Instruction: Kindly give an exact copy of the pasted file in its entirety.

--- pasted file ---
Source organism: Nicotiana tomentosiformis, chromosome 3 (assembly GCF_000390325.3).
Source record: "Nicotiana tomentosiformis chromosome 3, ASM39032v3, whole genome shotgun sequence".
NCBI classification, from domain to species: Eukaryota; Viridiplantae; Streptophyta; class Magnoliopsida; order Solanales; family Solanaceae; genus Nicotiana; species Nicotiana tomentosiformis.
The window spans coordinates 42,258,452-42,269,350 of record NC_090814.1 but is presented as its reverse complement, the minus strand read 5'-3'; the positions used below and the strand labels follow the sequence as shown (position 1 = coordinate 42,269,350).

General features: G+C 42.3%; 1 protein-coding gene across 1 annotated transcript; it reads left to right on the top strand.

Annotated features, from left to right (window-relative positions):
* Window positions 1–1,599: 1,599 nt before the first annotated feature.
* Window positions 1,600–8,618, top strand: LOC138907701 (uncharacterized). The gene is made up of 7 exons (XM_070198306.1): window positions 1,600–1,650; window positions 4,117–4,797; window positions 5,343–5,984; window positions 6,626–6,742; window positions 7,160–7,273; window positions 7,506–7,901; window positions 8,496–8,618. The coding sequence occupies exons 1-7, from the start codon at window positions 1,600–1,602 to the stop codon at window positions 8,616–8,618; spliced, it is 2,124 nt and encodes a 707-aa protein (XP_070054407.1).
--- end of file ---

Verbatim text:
Source organism: Nicotiana tomentosiformis, chromosome 3 (assembly GCF_000390325.3).
Source record: "Nicotiana tomentosiformis chromosome 3, ASM39032v3, whole genome shotgun sequence".
NCBI classification, from domain to species: Eukaryota; Viridiplantae; Streptophyta; class Magnoliopsida; order Solanales; family Solanaceae; genus Nicotiana; species Nicotiana tomentosiformis.
The window spans coordinates 42,258,452-42,269,350 of record NC_090814.1 but is presented as its reverse complement, the minus strand read 5'-3'; the positions used below and the strand labels follow the sequence as shown (position 1 = coordinate 42,269,350).

General features: G+C 42.3%; 1 protein-coding gene across 1 annotated transcript; it reads left to right on the top strand.

Annotated features, from left to right (window-relative positions):
* Window positions 1–1,599: 1,599 nt before the first annotated feature.
* Window positions 1,600–8,618, top strand: LOC138907701 (uncharacterized). The gene is made up of 7 exons (XM_070198306.1): window positions 1,600–1,650; window positions 4,117–4,797; window positions 5,343–5,984; window positions 6,626–6,742; window positions 7,160–7,273; window positions 7,506–7,901; window positions 8,496–8,618. The coding sequence occupies exons 1-7, from the start codon at window positions 1,600–1,602 to the stop codon at window positions 8,616–8,618; spliced, it is 2,124 nt and encodes a 707-aa protein (XP_070054407.1).